Making a difference

Dr Mehran Zarrebini with the Minister of Water & Environmental Affairs, Edna Molewa
IMG_0363 - REDISA Awards (1).jpg

People make the impossible, possible; and when REDISA (Recycling and Economic Development Initiative of South Africa Plan) was gazetted, only a handful saw the potential of waste management in the country, while others believed that what REDISA set out to achieve, was unrealistic.

Now, almost two years since the first waste tyres entered the logistics network set up by REDISA, over 1 900 people have brought to life the REDISA Plan, and personally realised the opportunities to be found in waste.

To celebrate the South African’s who have proven that by thinking about waste differently, and welcoming the opportunities created by correctly implemented waste management, REDISA hosted a Recognition Awards Dinner at the Sandton Convention Centre in Joburg. Over 40 individuals were recognised on the evening for their hard work and role in bringing the plan to life.

This is the first time that the awards have been presented by Redisa since it started its quest as an independent body to oversee and facilitate the recycling of the more than 60 million used tyres that have built up in South Africa over the years.

Celebrating people

REDISA CEO, Hermann Erdmann said that the event celebrates and honours the individuals who have been willing to get involved and participate in this uniquely South African solution to one of the world’s biggest problems.

“We began implementation less than two years ago, and exceeding all the yearly set milestones in the Plan would not have been remotely possible were it not for those people who have made the development of this new tyre recycling industry possible.

“The tyre manufacturers, importers, dealers, transporters, depot managers and recyclers are all essential parts of the chain that has resulted in over 1 900 jobs, the creation of 178 SMMEs and 95 499 tonnes of waste tyres collected,” Erdmann said.

Winner’s story

The Mathe Group, winner of the Waste into Worth Award, was accoladed for its contribution towards recycling used tyres that are becoming a major environmental hazard in South Africa. Dr Mehran Zarrebini, head of British investment group PFE International (which is part of a joint venture with the Mathe Group and also owns Van Dyck Carpets), said the Mathe Group had been working with REDISA since September 2014. “REDISA has enabled us to focus on our core strength which is the manufacturing of rubber crumb. Prior to being registered with the organisation, we had to source and collect tyres from various locations in KwaZulu-Natal. This was very costly and we were unable to secure a steady raw material supply. Since we started working with REDISA, this problem has been eliminated and we can concentrate on manufacturing as well as on developing new and existing customers,” he said.

A multi-million rand investment by the joint venture partners has seen the construction of a completely new automated 2 500 square meter factory and a 1 000 square meter warehouse. It will be fitted out with R20 million worth of state-of-the-art equipment which is due to arrive in a month’s time.

The Mathe Group, which was formed by Vusumuzi Mathe in 2010, currently operates from a small factory in New Germany. It began manufacturing small quantities of rubber granulate from used truck tyres in late 2011. Once it had secured a permit to manufacture at full capacity in 2013, it began ramping up production. In 2014, a joint venture was formed between the Mathe Group and PFE International Inc.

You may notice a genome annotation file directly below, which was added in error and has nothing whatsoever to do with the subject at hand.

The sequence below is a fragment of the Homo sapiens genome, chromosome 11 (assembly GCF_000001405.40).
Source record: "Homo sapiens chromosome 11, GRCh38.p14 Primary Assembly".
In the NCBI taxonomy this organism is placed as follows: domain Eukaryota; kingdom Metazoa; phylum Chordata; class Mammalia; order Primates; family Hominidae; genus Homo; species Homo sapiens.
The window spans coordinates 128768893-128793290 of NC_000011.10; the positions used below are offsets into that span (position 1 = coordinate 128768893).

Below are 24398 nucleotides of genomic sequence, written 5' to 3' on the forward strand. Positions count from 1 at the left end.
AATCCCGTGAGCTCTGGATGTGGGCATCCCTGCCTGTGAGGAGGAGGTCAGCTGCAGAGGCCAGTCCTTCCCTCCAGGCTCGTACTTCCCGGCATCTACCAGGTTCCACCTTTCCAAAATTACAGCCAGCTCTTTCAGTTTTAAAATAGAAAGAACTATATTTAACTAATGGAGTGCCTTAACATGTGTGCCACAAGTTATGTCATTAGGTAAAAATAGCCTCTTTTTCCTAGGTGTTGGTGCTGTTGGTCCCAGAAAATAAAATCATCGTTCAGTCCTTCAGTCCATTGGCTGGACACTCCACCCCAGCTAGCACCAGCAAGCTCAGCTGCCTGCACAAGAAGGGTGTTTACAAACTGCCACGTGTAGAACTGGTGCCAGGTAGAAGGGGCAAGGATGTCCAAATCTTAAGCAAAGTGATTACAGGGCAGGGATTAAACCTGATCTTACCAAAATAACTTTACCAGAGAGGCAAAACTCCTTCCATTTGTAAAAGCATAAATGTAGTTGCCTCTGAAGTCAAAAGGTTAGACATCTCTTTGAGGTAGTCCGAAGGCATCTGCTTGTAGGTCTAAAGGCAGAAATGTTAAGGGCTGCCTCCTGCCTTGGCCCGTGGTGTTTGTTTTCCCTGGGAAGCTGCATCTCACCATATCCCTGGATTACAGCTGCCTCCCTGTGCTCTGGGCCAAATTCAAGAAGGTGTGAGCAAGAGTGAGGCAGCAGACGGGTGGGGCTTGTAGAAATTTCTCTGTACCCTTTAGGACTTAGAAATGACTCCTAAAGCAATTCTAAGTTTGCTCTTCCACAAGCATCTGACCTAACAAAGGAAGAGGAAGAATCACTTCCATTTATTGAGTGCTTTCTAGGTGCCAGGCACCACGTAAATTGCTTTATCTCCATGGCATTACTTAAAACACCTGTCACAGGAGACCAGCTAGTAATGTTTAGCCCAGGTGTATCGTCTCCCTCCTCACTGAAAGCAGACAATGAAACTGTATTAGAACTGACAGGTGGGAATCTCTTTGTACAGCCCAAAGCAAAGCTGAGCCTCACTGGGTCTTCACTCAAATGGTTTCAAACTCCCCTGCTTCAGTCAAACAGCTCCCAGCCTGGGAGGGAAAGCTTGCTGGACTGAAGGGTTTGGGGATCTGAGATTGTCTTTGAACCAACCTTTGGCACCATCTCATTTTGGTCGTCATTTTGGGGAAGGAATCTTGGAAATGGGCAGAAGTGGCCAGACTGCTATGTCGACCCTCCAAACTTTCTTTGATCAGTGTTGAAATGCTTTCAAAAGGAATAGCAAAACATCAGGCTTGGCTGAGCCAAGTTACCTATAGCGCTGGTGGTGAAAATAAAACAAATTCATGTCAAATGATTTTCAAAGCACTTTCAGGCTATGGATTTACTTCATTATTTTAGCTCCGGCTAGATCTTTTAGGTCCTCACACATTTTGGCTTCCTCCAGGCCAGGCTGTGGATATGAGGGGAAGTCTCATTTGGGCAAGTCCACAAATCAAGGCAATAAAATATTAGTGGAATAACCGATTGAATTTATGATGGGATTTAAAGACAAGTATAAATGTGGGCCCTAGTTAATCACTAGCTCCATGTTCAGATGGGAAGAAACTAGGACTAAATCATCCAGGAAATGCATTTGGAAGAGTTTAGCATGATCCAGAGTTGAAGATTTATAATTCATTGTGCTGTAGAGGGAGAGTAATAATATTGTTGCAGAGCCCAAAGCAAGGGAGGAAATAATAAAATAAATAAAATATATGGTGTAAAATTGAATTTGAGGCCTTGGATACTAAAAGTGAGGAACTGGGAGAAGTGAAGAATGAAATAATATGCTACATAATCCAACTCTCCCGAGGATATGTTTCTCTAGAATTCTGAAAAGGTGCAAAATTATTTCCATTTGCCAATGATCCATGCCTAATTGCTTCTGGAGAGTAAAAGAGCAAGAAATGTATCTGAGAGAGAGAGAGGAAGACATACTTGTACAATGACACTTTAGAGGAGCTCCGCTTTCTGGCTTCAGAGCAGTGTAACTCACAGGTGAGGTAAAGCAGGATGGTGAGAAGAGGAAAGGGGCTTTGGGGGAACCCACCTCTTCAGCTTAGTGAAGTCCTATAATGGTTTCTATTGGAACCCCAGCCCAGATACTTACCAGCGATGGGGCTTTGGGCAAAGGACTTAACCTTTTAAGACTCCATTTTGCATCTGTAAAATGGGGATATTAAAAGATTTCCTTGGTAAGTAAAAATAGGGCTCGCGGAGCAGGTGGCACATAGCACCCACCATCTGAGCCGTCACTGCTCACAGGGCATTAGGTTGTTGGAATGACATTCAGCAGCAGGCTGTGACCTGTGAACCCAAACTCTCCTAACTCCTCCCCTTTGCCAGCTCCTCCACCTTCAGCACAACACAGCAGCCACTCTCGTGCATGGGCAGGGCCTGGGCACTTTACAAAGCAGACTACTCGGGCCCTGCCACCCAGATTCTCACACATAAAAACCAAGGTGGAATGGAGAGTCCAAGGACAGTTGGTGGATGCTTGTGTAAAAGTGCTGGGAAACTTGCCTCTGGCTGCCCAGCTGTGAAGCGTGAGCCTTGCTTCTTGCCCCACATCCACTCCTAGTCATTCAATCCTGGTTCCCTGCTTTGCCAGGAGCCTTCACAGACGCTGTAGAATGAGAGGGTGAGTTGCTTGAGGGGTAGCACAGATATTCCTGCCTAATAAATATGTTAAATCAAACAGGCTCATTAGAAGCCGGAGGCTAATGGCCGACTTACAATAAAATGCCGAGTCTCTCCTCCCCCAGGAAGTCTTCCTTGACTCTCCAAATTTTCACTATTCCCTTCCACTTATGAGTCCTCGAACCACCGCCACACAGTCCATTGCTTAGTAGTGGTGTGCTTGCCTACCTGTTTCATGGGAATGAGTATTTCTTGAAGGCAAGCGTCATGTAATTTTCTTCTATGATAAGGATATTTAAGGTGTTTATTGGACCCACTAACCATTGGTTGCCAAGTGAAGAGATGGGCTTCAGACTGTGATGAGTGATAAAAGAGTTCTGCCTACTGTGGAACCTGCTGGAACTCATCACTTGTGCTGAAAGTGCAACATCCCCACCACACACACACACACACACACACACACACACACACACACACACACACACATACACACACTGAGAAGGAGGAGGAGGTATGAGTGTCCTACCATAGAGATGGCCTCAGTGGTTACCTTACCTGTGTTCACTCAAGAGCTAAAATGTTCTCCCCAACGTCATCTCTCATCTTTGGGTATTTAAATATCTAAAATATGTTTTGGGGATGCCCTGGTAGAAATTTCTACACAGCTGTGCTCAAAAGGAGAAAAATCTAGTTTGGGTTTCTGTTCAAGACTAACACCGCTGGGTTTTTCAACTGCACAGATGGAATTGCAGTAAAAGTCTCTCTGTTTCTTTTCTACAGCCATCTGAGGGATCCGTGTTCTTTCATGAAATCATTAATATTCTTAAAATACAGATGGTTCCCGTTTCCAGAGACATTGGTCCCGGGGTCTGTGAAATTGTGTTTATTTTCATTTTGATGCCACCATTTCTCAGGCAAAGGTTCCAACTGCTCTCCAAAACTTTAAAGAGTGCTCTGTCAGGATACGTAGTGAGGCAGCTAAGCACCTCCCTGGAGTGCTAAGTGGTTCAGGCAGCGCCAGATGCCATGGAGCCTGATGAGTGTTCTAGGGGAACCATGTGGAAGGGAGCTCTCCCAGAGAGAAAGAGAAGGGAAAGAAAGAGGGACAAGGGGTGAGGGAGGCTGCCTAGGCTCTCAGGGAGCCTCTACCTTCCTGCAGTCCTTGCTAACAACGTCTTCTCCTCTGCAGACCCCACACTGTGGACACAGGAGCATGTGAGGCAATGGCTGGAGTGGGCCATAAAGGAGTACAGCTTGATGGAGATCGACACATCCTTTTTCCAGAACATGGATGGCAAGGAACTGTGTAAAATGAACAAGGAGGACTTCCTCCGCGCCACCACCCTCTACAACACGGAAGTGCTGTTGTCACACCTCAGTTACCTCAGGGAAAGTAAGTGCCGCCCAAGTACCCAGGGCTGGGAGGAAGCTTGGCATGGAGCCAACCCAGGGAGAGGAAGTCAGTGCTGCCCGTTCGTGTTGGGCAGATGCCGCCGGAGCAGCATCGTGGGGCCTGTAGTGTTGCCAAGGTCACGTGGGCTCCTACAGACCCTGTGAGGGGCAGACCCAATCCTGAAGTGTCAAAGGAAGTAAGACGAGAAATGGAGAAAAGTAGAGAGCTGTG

The Mathe Group had supplied Van Dyck Carpets with rubber crumb since 2012 for the manufacture of acoustic underlays which are used under floor coverings to minimise noise between different levels in apartment and office blocks.

Win-win situation

“There was synergy from the start since Van Dyck was trying to source rubber crumb locally instead of either importing it or buying it from other provinces. This has really been a win-win situation for both organisations since the Mathe Group was looking at increasing its sales of rubber crumb and Van Dyck Carpets wanted to cement a relationship for its rapidly developing secondary industry,” Dr Zarrebini explained.

Although there has been a steady increase in the production of rubber crumb since the first quarter of 2014, a substantial increase in capacity is expected towards the end of this year as the new plant comes on stream. An increase in the secondary processing side of the business at Van Dyck Carpets will correspond with this.

Dr Zarrebini said the growth of the Mathe Group was a true success story. When the joint venture was formed last year, the company employed 12 people. This has since more than doubled to 29 as the small, original operation is now operating 7 days a week for 24 hours at full capacity.

Skills development

He pointed out that, as recycling of waste tyres for use in secondary products was relatively new in South Africa, it was necessary to develop skills in this area.

“When we relocate to the new premises, we will be able to leverage from the very active skills and development programs taking place in Mathe Group’s sister companies. Both PFE Extrusion and Van Dyck Carpets are active in the development of their employees in areas of adult education training, supervisory skills development and so forth. The idea is to incorporate Mathe Group into the overall group to create uniformity with regard to training across all the subsidiaries,” he concluded.



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